Some Wits students on bursaries can’t afford a healthy, balanced diet and survive on cheap, starchy foods like bread. Photo:


A group of students at the Wits School of Education has brought the problem of student hunger from the wings to centre stage.

The postgraduate students staged a play entitled Why Hunger? on Wednesday during lunchtime, to highlight the plight of Witsies whose bursaries don’t give them enough money to eat nutritious food. 

The play’s director, education lecturer Gao Lemmenyane, says: “The students suffering in this situation are regular students who try and keep up the pretence that everything is fine. They don’t tell anyone about their problems because they are humiliated.”

A study conducted by Siyakhana, an organisation affiliated with the Wits Faculty of Health Sciences, last year found that students were embarrassed about their situation and would not easily admit to experiencing hunger.

Siyakhana’s Moira Beery says the study found that 1% of the students interviewed were “severely vulnerable to food insecurity” while 6% of the students were in the moderate group.

Beery says the students most vulnerable to food insecurity and hunger were those who receive financial aid and live off campus.

Dr Yasmine Dominguez-Whitehead, a lecturer in the School of Education, focuses her research on access to food as an indicator of inequality.

She says some students may not experience a lack of food altogether but may lack a balanced diet.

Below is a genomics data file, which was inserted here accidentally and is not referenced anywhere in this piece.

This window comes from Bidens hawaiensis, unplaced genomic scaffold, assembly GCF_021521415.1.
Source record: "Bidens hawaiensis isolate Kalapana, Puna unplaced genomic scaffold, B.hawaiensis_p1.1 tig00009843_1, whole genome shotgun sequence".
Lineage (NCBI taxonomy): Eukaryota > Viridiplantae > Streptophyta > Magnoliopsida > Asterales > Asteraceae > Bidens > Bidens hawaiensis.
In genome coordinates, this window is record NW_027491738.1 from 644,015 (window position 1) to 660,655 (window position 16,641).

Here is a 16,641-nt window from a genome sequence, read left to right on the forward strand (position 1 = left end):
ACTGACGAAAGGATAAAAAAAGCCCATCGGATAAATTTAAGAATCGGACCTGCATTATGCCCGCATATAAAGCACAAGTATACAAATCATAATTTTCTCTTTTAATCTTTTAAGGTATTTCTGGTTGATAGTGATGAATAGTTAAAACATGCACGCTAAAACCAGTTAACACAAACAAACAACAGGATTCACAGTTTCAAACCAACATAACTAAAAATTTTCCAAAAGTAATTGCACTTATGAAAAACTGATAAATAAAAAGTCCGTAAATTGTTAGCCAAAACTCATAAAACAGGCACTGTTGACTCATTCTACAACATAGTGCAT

“In order to make their funds stretch, they purchase less expensive items such as bread,” she says.

Dominguez-Whitehead also says “inequalities between students are reflected and reproduced in their food-related troubles talk”.

Wealthier students talk about eating too much and wanting to keep their weight down, while poorer students talk about “depleting their funds before the end of a term and not being able to purchase healthy food, such as fruit or vegetables,” Dominguez-Whitehead says.

Dr Jean Place, head of student affairs on the School of Education campus, is often the first port of call for students in need. Place believes problems like hunger can prevent students from concentrating and performing well academically.

Assistant dean of students Pamela Townsend says the School of Accountancy discovered that some of its students were writing tests and exams on empty stomachs last term.

The school tackled the problem by providing students with a muffin and coffee for breakfast. The project catered for all students, so that students in need weren’t singled out and stigmatised. Unfortunately, the project has not continued due to a lack of funding.

Dominguez-Whitehead says very few universities have well-funded programmes to help hungry students. She says most projects depend on “donations and short-term and insecure funding”.

Whatever the weaknesses of such projects may be, their beneficiaries are grateful for the assistance.

Place says a small group of students whom she helped a few years ago are giving back by raising money for her small “food and clothing bank”.

 (Additional reporting by Luyanda Majija.)

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